Joni Mitchell was right – they are really paving the way for paradise and setting up parking lots.

Statistics Canada’s first survey of urban green space shows that, as the singer-songwriter warned, cities across the country are getting grayer and browner.

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“We have seen a decline over the period we have been looking at,” said Jennie Wang, who helped draft a massive report from the federal agency released this month on human activities and the environment.

StatCan used satellite imagery to estimate the amount of green space in Canadian cities – parks, urban trees, even backyards and lawns. The data has been around for years, but it has been used for this purpose.

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“(We get) a sense of the state of vegetation in urban areas,” Wang said. “This is the first time we are doing this.”

The researchers looked at 31 urban centers of different sizes across the country. They compared satellite images from 2001, 2011 and 2019.

They found that about three-quarters of large and medium-sized cities in 2019 were less green than they were 20 years earlier.

“You end up seeing less green when you walk down the street,” Wang said.

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Big losers include cities like Kelowna, BC, which went from nearly three-quarters green to less than half. Milton, Ont., Experienced a similar decline, as did Winnipeg.

Toronto, Montreal, Vancouver, Calgary and Edmonton all lost green space. Saskatoon and Regina were among the few who won.

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Urbanization is a major driver of loss of green space, Wang said. Milton grew by 350 percent over the course of the study and Kelowna’s population grew from 150,000 to 223,000.

Other factors such as drought or insect infections also play a role. Winnipeg’s losses, for example, were exaggerated by the emerald ash drill.

But the losses are real, Wang said, and have real implications.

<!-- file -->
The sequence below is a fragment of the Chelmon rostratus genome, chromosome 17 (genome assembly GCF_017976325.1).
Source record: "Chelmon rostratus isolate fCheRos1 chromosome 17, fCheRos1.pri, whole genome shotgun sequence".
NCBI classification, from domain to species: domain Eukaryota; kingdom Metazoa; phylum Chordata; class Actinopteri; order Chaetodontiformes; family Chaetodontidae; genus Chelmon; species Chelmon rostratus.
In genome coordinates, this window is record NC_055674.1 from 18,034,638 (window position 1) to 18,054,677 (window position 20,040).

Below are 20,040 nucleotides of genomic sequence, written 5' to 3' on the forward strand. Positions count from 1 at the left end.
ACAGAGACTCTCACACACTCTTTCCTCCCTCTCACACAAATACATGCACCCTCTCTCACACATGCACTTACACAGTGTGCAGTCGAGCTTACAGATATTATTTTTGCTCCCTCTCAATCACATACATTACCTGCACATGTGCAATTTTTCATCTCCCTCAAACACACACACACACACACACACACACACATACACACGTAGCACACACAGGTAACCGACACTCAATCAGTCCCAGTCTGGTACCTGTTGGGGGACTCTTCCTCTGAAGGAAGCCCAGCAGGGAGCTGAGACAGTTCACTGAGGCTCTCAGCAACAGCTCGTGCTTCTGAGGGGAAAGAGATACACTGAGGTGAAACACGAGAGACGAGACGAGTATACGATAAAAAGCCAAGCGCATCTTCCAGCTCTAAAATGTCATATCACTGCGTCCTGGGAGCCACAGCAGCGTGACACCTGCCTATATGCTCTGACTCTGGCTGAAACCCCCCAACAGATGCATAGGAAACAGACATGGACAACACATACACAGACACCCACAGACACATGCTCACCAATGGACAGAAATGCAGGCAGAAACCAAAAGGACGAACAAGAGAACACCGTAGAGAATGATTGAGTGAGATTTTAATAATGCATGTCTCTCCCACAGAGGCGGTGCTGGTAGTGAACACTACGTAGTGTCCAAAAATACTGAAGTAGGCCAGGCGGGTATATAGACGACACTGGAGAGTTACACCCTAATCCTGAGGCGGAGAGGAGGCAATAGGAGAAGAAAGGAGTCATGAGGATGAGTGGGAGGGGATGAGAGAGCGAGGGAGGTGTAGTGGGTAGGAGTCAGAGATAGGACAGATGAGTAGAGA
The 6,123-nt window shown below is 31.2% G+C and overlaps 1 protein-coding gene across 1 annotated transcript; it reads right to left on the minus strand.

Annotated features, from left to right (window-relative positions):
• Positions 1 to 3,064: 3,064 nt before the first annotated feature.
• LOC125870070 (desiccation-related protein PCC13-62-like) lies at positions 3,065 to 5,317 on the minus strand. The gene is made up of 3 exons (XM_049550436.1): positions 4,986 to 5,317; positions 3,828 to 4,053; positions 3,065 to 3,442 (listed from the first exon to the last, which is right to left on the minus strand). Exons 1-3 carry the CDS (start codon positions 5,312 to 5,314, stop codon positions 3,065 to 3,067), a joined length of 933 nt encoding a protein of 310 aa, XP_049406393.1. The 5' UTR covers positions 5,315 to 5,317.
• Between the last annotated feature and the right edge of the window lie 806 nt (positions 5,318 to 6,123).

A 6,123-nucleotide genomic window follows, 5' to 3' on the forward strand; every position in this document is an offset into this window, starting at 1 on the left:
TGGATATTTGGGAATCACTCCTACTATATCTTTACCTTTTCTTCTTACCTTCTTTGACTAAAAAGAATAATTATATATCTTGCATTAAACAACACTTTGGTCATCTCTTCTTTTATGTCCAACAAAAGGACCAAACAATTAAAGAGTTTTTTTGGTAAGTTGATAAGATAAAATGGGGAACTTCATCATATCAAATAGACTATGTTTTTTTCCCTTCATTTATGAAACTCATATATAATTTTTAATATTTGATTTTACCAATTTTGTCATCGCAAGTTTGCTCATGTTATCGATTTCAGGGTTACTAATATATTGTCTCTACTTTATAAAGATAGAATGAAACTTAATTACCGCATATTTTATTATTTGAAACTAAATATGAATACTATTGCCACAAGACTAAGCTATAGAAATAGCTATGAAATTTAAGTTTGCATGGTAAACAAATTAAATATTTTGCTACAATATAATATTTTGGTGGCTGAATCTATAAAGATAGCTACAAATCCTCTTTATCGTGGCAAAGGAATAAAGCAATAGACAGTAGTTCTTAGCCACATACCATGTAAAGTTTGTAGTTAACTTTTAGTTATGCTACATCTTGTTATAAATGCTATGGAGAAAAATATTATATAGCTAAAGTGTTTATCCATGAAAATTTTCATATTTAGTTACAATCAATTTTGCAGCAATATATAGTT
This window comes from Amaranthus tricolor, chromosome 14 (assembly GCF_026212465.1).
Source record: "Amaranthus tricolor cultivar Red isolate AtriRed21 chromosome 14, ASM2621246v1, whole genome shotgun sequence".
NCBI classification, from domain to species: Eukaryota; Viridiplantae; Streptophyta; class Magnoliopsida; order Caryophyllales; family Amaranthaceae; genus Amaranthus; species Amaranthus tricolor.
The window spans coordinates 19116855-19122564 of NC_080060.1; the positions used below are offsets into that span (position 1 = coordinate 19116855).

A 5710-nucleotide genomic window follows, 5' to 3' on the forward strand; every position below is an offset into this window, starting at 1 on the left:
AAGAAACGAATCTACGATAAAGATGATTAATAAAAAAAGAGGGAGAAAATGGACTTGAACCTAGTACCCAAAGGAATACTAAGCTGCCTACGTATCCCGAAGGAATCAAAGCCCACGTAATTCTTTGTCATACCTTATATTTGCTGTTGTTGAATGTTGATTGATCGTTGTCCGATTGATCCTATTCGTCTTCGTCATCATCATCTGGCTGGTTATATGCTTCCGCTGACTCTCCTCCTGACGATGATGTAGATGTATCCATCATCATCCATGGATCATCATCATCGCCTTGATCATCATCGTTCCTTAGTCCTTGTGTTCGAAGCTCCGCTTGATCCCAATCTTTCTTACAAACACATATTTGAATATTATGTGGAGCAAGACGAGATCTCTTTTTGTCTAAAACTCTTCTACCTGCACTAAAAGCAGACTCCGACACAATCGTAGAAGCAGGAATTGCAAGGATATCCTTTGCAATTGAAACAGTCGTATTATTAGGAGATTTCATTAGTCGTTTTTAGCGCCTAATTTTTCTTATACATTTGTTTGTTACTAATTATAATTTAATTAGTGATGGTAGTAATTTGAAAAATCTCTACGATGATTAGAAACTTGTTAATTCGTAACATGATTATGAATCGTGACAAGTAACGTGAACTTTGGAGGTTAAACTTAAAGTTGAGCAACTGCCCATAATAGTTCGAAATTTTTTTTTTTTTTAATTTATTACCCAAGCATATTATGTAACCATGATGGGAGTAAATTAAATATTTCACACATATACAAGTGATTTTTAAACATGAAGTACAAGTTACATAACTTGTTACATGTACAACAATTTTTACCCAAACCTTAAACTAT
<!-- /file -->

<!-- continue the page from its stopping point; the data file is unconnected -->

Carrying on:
“There are studies that show the many benefits of vegetation,” Wang said. “There is a reduction in energy consumption, trees remove air pollution. “There is also research looking at human health benefits.”

Green spaces also reduce what are called urban heat islands – high-temperature bubbles around cities.

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Sandeep Agrawal, a geographer and urban planner at the University of Alberta, found the temperature difference between a city like Edmonton and the surrounding countryside can be as high as five or six degrees. That differential is linked to the amount of urban green.

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“As tree cover declines, the urban heat island effect increases considerably,” he said.

Heat islands can help cause human health problems such as respiratory failure or heat stroke, a problem that has been exacerbated in heat waves such as those experienced over much of western Canada last summer.

The BC coroner’s office identified 569 heat-related deaths between June 20 and July 29.

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There is no return once a pasture or forest site has been repelled for homes or shopping malls, Agrawal said. Even when the landscape matures, it does not completely replace what was there before.

“You can never do that,” he said. “It’s just not possible.”

Governments are beginning to recognize the issue, he said, making it more difficult to cut down trees on public land and enact laws that promote so-called “green roofs,” vegetation planted on top of buildings.

Most Canadians live in cities, Wang said. She said her research could help governments find out how their policies affect the trees and grass that live next to urban concrete and asphalt.

“This kind of information can help cities monitor whether there is an effect of their policies.”

© 2022 The Canadian Press

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